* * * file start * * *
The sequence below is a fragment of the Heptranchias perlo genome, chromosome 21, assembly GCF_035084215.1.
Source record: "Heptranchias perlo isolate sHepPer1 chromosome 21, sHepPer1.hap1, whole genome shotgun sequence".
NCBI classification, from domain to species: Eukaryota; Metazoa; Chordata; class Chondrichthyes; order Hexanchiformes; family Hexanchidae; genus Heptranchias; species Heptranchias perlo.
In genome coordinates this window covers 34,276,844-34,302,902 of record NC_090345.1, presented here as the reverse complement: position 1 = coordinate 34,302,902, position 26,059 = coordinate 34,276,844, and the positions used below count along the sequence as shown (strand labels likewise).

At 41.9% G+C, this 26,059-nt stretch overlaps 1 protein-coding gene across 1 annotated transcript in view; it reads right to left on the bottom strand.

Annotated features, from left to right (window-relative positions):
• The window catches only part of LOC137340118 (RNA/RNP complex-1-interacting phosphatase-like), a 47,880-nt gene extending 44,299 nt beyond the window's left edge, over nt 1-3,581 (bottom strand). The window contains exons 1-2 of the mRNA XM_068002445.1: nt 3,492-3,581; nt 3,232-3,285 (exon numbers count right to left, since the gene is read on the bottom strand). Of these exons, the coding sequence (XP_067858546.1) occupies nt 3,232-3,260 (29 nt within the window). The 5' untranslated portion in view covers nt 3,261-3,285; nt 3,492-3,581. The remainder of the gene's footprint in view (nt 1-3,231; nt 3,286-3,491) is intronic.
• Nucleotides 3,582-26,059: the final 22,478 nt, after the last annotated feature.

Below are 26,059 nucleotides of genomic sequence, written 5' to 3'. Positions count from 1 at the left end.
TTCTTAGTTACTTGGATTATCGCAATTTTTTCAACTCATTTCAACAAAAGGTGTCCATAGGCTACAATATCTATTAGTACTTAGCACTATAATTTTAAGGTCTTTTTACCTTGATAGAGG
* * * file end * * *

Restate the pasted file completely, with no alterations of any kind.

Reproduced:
The sequence below is a fragment of the Heptranchias perlo genome, chromosome 21, assembly GCF_035084215.1.
Source record: "Heptranchias perlo isolate sHepPer1 chromosome 21, sHepPer1.hap1, whole genome shotgun sequence".
NCBI classification, from domain to species: Eukaryota; Metazoa; Chordata; class Chondrichthyes; order Hexanchiformes; family Hexanchidae; genus Heptranchias; species Heptranchias perlo.
In genome coordinates this window covers 34,276,844-34,302,902 of record NC_090345.1, presented here as the reverse complement: position 1 = coordinate 34,302,902, position 26,059 = coordinate 34,276,844, and the positions used below count along the sequence as shown (strand labels likewise).

At 41.9% G+C, this 26,059-nt stretch overlaps 1 protein-coding gene across 1 annotated transcript in view; it reads right to left on the bottom strand.

Annotated features, from left to right (window-relative positions):
• The window catches only part of LOC137340118 (RNA/RNP complex-1-interacting phosphatase-like), a 47,880-nt gene extending 44,299 nt beyond the window's left edge, over nt 1-3,581 (bottom strand). The window contains exons 1-2 of the mRNA XM_068002445.1: nt 3,492-3,581; nt 3,232-3,285 (exon numbers count right to left, since the gene is read on the bottom strand). Of these exons, the coding sequence (XP_067858546.1) occupies nt 3,232-3,260 (29 nt within the window). The 5' untranslated portion in view covers nt 3,261-3,285; nt 3,492-3,581. The remainder of the gene's footprint in view (nt 1-3,231; nt 3,286-3,491) is intronic.
• Nucleotides 3,582-26,059: the final 22,478 nt, after the last annotated feature.

Below are 26,059 nucleotides of genomic sequence, written 5' to 3'. Positions count from 1 at the left end.
TTCTTAGTTACTTGGATTATCGCAATTTTTTCAACTCATTTCAACAAAAGGTGTCCATAGGCTACAATATCTATTAGTACTTAGCACTATAATTTTAAGGTCTTTTTACCTTGATAGAGG